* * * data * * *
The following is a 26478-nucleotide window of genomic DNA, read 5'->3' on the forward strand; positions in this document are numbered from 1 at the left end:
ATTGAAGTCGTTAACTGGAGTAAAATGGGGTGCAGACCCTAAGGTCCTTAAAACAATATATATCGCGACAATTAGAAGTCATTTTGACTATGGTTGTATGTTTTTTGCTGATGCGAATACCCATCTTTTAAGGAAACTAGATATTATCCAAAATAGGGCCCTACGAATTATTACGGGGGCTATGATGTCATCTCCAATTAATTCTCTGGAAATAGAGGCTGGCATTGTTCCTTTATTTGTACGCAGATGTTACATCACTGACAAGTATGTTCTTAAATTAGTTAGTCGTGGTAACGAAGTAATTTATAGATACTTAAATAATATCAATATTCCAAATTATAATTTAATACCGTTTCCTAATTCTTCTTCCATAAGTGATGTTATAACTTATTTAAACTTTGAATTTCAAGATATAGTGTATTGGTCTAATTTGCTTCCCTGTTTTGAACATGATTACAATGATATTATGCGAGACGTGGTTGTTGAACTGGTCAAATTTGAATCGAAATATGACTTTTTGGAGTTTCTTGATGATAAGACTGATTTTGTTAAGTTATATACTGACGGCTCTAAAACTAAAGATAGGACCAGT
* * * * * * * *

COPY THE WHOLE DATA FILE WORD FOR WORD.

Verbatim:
The following is a 26478-nucleotide window of genomic DNA, read 5'->3' on the forward strand; positions in this document are numbered from 1 at the left end:
ATTGAAGTCGTTAACTGGAGTAAAATGGGGTGCAGACCCTAAGGTCCTTAAAACAATATATATCGCGACAATTAGAAGTCATTTTGACTATGGTTGTATGTTTTTTGCTGATGCGAATACCCATCTTTTAAGGAAACTAGATATTATCCAAAATAGGGCCCTACGAATTATTACGGGGGCTATGATGTCATCTCCAATTAATTCTCTGGAAATAGAGGCTGGCATTGTTCCTTTATTTGTACGCAGATGTTACATCACTGACAAGTATGTTCTTAAATTAGTTAGTCGTGGTAACGAAGTAATTTATAGATACTTAAATAATATCAATATTCCAAATTATAATTTAATACCGTTTCCTAATTCTTCTTCCATAAGTGATGTTATAACTTATTTAAACTTTGAATTTCAAGATATAGTGTATTGGTCTAATTTGCTTCCCTGTTTTGAACATGATTACAATGATATTATGCGAGACGTGGTTGTTGAACTGGTCAAATTTGAATCGAAATATGACTTTTTGGAGTTTCTTGATGATAAGACTGATTTTGTTAAGTTATATACTGACGGCTCTAAAACTAAAGATAGGACCAGT